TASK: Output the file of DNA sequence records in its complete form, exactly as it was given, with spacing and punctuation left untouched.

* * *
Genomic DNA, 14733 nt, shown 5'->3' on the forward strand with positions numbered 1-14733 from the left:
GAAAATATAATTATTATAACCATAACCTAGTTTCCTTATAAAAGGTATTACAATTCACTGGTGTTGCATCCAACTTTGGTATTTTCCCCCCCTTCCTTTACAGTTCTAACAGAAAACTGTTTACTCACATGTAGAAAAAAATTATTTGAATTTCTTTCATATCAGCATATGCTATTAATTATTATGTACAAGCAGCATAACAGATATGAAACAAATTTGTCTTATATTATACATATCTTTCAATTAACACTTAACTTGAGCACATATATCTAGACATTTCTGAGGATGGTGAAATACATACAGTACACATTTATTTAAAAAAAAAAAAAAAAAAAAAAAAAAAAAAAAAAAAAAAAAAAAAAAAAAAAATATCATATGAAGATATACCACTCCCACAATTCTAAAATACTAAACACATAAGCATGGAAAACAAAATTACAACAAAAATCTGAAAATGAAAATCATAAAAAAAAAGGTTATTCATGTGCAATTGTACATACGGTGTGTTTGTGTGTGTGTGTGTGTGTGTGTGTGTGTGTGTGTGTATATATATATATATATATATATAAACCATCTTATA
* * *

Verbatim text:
Genomic DNA, 14733 nt, shown 5'->3' on the forward strand with positions numbered 1-14733 from the left:
GAAAATATAATTATTATAACCATAACCTAGTTTCCTTATAAAAGGTATTACAATTCACTGGTGTTGCATCCAACTTTGGTATTTTCCCCCCCTTCCTTTACAGTTCTAACAGAAAACTGTTTACTCACATGTAGAAAAAAATTATTTGAATTTCTTTCATATCAGCATATGCTATTAATTATTATGTACAAGCAGCATAACAGATATGAAACAAATTTGTCTTATATTATACATATCTTTCAATTAACACTTAACTTGAGCACATATATCTAGACATTTCTGAGGATGGTGAAATACATACAGTACACATTTATTTAAAAAAAAAAAAAAAAAAAAAAAAAAAAAAAAAAAAAAAAAAAAAAAAAAAAATATCATATGAAGATATACCACTCCCACAATTCTAAAATACTAAACACATAAGCATGGAAAACAAAATTACAACAAAAATCTGAAAATGAAAATCATAAAAAAAAAGGTTATTCATGTGCAATTGTACATACGGTGTGTTTGTGTGTGTGTGTGTGTGTGTGTGTGTGTGTGTGTGTATATATATATATATATATATATAAACCATCTTATA